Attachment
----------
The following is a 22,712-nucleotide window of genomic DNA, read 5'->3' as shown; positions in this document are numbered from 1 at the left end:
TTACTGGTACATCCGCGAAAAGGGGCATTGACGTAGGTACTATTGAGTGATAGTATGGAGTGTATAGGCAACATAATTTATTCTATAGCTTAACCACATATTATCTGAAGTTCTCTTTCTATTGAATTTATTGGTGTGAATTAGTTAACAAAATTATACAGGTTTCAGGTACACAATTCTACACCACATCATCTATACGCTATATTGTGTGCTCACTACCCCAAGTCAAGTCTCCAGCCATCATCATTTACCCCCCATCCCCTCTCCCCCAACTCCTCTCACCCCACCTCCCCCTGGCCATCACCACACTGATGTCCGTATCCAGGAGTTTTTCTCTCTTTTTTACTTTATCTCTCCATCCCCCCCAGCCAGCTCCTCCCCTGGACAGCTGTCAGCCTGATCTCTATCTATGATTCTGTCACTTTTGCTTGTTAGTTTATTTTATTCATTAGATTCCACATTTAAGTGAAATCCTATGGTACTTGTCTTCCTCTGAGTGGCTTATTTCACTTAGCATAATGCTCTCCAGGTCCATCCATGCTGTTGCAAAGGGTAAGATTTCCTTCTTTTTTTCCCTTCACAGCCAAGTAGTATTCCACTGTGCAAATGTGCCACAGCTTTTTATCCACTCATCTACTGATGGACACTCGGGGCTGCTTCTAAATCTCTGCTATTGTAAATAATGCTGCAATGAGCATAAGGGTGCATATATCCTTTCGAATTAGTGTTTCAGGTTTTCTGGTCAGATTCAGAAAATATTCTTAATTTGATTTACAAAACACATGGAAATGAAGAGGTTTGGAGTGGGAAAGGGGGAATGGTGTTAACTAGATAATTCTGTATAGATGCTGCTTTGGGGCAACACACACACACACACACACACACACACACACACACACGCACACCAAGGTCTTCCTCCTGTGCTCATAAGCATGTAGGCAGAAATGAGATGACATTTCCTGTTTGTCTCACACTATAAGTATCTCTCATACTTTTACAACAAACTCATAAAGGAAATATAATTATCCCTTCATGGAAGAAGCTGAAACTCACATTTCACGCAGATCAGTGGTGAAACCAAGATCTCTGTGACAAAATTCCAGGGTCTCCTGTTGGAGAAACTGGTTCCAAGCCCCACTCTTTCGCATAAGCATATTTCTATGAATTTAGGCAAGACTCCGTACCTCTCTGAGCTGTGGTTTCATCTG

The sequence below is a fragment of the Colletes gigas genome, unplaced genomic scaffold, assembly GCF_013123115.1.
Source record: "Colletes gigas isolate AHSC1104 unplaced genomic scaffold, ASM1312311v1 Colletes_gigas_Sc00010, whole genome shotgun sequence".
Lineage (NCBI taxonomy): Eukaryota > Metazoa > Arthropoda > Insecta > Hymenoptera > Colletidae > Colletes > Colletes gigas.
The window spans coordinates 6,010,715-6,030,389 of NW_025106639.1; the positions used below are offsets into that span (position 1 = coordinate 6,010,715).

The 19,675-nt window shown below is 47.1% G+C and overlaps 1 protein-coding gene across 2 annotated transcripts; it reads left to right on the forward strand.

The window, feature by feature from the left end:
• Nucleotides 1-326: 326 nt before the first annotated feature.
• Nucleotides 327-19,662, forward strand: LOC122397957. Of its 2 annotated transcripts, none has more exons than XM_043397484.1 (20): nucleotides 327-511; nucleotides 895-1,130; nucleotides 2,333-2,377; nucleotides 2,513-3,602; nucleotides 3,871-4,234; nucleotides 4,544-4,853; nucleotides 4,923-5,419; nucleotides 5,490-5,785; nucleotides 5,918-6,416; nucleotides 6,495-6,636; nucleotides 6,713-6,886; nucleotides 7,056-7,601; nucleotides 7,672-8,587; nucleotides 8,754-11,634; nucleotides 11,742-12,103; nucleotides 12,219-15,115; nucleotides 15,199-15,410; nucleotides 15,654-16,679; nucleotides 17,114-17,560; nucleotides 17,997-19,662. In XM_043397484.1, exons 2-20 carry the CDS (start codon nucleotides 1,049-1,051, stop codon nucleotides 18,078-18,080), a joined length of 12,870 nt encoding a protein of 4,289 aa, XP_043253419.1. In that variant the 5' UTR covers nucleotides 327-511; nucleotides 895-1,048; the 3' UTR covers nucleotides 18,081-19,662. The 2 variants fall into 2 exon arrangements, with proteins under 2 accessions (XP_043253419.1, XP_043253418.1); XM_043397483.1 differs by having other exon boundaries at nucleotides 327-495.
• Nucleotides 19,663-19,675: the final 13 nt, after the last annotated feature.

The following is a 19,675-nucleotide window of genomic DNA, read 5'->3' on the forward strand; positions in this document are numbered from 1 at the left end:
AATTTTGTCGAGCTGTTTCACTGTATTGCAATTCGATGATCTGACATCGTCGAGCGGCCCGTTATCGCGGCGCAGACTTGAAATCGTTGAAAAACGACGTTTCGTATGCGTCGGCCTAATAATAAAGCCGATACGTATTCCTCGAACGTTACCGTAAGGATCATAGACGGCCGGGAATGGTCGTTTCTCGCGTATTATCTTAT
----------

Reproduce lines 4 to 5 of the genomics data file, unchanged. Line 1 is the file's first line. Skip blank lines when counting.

Source record: "Colletes gigas isolate AHSC1104 unplaced genomic scaffold, ASM1312311v1 Colletes_gigas_Sc00010, whole genome shotgun sequence".
Lineage (NCBI taxonomy): Eukaryota > Metazoa > Arthropoda > Insecta > Hymenoptera > Colletidae > Colletes > Colletes gigas.